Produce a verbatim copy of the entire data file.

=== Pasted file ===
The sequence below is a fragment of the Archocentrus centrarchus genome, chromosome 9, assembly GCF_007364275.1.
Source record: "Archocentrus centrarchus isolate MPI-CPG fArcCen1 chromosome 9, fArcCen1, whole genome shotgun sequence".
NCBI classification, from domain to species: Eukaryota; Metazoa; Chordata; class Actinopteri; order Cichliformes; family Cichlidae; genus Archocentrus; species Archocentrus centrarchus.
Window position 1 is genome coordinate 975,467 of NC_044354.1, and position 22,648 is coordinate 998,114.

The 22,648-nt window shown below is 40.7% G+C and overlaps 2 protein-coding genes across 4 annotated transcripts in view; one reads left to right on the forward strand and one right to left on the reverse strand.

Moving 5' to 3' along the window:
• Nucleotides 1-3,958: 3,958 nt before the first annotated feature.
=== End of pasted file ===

The sequence below is a fragment of the Archocentrus centrarchus genome, chromosome 9, assembly GCF_007364275.1.
Source record: "Archocentrus centrarchus isolate MPI-CPG fArcCen1 chromosome 9, fArcCen1, whole genome shotgun sequence".
NCBI classification, from domain to species: Eukaryota; Metazoa; Chordata; class Actinopteri; order Cichliformes; family Cichlidae; genus Archocentrus; species Archocentrus centrarchus.
Window position 1 is genome coordinate 975,467 of NC_044354.1, and position 22,648 is coordinate 998,114.

The 22,648-nt window shown below is 40.7% G+C and overlaps 2 protein-coding genes across 4 annotated transcripts in view; one reads left to right on the forward strand and one right to left on the reverse strand.

Moving 5' to 3' along the window:
• Nucleotides 1-3,958: 3,958 nt before the first annotated feature.